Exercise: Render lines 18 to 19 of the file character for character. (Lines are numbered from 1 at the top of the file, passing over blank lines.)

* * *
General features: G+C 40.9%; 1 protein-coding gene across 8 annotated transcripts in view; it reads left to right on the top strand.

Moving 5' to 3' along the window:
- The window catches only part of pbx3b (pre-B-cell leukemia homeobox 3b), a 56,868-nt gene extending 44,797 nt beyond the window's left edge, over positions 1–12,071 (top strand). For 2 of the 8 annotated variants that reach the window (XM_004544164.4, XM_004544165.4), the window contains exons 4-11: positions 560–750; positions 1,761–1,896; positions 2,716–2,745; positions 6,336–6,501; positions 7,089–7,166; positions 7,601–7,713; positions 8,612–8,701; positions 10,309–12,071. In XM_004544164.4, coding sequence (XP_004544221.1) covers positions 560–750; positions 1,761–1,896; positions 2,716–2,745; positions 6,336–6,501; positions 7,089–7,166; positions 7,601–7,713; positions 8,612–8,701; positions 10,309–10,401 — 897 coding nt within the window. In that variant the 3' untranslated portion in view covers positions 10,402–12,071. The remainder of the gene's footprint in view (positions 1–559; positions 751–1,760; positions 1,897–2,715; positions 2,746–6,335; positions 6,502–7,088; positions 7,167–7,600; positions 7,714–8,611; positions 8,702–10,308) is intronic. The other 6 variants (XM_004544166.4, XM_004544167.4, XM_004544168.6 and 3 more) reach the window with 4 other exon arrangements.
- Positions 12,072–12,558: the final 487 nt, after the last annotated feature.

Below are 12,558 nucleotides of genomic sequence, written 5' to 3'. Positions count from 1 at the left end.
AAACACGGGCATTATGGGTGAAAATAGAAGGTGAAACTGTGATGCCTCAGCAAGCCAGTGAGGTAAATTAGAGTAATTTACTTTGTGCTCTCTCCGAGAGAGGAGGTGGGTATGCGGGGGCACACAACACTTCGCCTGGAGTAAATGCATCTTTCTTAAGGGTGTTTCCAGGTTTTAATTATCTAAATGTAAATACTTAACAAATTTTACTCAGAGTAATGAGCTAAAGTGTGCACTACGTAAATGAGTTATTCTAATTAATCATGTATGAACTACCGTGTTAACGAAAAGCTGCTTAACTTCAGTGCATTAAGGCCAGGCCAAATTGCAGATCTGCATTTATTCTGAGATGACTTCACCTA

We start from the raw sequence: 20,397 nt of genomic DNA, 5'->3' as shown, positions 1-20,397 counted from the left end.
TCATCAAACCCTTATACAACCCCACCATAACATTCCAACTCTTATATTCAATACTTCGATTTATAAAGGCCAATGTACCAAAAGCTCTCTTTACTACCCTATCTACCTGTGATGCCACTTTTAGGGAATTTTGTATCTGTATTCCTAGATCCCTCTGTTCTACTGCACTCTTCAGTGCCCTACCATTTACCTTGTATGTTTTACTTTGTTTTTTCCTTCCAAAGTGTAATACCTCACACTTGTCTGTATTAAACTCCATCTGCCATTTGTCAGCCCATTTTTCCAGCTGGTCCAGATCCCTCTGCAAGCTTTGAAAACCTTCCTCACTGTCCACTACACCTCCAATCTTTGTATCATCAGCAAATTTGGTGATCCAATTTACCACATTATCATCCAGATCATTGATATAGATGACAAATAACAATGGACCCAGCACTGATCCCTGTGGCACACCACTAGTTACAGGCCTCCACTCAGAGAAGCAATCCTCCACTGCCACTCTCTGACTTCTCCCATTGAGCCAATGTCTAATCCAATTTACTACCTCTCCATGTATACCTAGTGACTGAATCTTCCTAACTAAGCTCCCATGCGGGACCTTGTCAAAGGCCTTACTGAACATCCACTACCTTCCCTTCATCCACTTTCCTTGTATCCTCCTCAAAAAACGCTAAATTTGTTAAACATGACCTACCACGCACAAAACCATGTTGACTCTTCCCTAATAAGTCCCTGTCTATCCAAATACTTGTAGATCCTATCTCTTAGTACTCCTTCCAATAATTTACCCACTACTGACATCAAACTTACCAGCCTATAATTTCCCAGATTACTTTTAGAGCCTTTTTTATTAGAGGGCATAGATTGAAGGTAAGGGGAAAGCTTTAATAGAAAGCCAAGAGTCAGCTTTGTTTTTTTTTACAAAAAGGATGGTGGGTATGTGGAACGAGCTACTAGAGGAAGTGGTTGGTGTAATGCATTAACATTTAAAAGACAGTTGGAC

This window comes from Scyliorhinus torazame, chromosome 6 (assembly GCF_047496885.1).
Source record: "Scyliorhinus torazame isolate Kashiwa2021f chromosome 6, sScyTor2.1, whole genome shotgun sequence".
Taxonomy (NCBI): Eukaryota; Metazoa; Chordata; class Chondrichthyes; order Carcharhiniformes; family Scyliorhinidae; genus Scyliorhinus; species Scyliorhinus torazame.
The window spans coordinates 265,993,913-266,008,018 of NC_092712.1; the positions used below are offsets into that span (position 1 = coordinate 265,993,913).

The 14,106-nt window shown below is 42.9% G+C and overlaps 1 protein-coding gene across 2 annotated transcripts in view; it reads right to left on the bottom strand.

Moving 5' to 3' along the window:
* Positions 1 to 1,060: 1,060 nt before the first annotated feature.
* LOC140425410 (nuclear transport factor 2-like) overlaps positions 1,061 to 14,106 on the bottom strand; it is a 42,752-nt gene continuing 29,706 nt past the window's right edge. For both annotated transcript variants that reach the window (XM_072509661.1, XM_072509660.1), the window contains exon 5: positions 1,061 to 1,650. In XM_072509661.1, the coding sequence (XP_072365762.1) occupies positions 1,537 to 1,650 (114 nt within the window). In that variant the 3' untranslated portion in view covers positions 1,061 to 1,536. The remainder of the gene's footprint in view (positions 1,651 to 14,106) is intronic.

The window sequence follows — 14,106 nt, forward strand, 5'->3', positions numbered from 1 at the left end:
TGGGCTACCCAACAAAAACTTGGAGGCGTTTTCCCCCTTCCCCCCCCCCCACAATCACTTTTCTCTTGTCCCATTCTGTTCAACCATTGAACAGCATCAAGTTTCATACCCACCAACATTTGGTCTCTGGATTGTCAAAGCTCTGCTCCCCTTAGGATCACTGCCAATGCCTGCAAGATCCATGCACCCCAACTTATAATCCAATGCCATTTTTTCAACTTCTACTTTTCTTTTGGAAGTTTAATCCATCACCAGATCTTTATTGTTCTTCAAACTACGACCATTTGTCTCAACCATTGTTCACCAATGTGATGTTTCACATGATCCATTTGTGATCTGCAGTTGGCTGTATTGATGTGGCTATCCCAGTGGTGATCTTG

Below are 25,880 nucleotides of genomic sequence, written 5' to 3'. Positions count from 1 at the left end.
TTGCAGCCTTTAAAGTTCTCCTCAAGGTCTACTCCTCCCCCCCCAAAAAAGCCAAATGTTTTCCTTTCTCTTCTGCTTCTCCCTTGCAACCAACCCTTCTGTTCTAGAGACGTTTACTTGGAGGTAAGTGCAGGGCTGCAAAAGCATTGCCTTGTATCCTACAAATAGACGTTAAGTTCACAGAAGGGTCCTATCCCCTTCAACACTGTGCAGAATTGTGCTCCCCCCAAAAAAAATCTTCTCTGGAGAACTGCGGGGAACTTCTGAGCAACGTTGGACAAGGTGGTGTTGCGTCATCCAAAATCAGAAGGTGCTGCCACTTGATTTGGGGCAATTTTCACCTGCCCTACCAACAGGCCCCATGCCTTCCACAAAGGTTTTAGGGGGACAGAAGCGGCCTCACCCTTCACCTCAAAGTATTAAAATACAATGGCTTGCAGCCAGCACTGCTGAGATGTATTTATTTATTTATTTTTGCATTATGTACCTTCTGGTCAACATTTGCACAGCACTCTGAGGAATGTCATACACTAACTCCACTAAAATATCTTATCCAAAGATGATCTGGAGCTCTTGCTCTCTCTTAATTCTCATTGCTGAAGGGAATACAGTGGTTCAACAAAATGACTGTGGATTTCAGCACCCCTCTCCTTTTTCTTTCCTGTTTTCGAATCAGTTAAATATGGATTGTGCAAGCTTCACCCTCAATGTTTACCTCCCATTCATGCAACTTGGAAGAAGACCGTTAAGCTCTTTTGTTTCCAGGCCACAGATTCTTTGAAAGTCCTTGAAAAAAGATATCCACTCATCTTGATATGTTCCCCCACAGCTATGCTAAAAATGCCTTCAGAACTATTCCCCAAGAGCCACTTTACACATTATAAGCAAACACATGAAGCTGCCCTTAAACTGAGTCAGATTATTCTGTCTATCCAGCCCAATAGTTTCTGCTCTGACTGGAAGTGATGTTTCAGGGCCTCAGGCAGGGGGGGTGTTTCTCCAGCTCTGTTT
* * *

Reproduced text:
TGGGCTACCCAACAAAAACTTGGAGGCGTTTTCCCCCTTCCCCCCCCCCCACAATCACTTTTCTCTTGTCCCATTCTGTTCAACCATTGAACAGCATCAAGTTTCATACCCACCAACATTTGGTCTCTGGATTGTCAAAGCTCTGCTCCCCTTAGGATCACTGCCAATGCCTGCAAGATCCATGCACCCCAACTTATAATCCAATGCCATTTTTTCAACTTCTACTTTTCTTTTGGAAGTTTAATCCATCACCAGATCTTTATTGTTCTTCAAACTACGACCATTTGTCTCAACCATTGTTCACCAATGTGATGTTTCACATGATCCATTTGTGATCTGCAGTTGGCTGTATTGATGTGGCTATCCCAGTGGTGATCTTG

Below are 25,880 nucleotides of genomic sequence, written 5' to 3'. Positions count from 1 at the left end.